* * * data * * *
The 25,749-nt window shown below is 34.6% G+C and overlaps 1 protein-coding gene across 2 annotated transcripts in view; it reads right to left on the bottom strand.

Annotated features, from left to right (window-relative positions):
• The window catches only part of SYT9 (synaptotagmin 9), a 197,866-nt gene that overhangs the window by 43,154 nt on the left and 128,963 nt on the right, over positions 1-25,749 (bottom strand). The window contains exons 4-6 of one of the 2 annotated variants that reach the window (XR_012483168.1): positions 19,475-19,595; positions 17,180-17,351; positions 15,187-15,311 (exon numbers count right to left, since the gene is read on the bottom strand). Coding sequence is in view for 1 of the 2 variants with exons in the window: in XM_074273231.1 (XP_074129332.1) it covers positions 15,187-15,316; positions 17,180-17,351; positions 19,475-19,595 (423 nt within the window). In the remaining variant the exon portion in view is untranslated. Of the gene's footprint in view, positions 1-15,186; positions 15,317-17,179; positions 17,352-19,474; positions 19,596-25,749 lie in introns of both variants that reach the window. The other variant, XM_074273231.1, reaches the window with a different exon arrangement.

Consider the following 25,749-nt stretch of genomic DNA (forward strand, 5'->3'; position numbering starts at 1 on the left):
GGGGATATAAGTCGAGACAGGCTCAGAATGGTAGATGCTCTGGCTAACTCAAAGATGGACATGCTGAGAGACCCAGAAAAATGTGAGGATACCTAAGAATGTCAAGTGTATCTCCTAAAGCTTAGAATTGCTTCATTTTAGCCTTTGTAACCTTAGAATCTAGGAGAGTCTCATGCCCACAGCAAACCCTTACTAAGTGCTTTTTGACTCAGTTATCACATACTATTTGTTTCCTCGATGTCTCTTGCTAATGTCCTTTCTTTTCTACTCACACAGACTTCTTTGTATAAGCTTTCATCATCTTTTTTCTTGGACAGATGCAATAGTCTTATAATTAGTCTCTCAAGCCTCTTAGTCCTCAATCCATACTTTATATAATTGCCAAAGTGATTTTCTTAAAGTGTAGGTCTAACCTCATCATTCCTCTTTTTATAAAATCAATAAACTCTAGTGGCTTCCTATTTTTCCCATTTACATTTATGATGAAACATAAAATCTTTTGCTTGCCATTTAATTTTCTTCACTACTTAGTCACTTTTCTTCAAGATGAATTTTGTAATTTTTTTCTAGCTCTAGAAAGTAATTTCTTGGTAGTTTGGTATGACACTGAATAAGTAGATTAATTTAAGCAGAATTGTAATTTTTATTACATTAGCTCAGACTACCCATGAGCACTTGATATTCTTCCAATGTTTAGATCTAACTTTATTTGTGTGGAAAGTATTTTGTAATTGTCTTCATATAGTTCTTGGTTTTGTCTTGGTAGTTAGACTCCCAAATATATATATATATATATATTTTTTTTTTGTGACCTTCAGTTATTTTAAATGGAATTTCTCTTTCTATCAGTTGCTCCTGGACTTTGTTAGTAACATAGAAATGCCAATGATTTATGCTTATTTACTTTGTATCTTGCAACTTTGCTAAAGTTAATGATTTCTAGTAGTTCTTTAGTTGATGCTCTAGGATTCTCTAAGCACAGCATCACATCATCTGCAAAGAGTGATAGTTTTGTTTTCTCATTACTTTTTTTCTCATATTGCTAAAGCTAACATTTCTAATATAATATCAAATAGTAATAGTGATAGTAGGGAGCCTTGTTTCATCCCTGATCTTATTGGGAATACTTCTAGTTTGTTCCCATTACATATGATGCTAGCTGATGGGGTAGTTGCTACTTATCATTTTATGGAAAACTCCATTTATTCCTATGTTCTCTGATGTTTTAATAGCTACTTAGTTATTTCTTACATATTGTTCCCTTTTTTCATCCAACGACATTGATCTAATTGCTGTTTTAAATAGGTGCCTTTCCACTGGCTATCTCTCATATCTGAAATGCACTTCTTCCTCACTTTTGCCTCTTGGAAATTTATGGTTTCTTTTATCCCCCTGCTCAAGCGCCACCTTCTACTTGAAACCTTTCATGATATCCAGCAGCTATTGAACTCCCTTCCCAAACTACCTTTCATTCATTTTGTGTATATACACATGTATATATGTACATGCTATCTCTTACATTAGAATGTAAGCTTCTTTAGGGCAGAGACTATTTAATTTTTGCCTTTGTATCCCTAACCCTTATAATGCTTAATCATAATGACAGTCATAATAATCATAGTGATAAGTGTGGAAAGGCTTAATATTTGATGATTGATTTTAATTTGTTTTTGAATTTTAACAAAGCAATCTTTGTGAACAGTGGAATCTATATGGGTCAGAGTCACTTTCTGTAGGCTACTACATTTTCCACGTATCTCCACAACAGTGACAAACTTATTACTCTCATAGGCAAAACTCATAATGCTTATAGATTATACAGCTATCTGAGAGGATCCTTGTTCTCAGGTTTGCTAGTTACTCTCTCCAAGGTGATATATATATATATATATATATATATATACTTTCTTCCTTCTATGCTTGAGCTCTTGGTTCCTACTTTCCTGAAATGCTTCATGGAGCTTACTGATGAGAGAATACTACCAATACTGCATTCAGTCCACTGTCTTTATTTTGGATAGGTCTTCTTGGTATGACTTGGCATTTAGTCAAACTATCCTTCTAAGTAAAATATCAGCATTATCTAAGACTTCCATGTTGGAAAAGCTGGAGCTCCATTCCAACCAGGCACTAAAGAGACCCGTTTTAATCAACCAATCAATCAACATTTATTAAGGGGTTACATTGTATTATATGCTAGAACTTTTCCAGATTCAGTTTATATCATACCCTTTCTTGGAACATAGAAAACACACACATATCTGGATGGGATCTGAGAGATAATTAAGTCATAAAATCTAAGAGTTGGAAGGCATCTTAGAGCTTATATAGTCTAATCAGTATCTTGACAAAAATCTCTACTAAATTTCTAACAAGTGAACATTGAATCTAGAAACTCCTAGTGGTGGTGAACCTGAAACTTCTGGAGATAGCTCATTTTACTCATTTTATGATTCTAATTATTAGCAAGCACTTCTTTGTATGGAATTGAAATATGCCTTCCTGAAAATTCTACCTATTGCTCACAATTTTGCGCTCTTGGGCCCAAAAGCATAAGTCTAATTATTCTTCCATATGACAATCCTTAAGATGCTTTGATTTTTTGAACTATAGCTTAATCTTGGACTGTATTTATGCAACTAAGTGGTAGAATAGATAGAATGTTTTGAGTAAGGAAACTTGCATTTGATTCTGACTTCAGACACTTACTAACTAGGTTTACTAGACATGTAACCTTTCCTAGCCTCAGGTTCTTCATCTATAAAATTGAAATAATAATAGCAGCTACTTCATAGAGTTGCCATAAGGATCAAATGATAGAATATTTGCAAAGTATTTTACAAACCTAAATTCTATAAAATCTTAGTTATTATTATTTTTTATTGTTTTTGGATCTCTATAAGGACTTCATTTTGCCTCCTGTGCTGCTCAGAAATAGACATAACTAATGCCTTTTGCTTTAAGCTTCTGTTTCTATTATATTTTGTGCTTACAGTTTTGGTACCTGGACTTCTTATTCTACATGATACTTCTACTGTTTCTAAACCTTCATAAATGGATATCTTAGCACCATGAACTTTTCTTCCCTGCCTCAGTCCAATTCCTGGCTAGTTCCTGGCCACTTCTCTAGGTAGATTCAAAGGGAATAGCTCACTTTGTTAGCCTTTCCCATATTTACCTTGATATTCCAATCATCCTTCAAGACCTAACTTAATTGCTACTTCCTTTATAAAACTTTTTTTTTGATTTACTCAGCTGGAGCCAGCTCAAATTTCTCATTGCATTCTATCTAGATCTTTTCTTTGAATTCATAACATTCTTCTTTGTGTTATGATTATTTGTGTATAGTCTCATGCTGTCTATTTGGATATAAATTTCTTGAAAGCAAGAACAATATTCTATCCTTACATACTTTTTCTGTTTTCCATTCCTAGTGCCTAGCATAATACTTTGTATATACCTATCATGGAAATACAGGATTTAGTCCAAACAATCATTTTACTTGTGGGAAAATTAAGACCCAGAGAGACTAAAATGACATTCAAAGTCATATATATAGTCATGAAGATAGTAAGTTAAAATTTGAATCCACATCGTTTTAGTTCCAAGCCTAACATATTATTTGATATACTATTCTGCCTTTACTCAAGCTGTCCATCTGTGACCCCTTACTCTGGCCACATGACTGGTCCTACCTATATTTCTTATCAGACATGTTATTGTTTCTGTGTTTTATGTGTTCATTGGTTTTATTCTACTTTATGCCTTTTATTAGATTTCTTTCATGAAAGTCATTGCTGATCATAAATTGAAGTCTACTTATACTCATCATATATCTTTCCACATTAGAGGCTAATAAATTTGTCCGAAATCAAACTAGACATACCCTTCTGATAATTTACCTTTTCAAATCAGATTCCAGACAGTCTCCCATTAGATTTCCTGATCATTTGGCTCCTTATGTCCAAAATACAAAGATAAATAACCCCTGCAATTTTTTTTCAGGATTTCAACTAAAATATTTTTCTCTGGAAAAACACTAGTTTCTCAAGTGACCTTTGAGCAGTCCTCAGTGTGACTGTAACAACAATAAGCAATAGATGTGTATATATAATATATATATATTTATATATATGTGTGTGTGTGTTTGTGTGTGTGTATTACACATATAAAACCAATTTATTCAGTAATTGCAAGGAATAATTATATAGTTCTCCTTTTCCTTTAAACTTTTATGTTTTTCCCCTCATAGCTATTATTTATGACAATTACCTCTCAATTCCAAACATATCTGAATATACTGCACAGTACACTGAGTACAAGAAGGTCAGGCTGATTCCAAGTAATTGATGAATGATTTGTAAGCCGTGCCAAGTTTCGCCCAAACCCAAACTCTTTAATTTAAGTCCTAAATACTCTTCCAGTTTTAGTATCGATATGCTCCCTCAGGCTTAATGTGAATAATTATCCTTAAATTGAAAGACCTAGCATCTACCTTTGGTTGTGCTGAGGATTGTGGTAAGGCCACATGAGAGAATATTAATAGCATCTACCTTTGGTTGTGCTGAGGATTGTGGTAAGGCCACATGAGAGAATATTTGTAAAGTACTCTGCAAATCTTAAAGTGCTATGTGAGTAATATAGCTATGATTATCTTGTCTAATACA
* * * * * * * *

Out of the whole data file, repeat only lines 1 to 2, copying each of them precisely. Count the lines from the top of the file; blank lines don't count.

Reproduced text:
The 25,749-nt window shown below is 34.6% G+C and overlaps 1 protein-coding gene across 2 annotated transcripts in view; it reads right to left on the bottom strand.

Annotated features, from left to right (window-relative positions):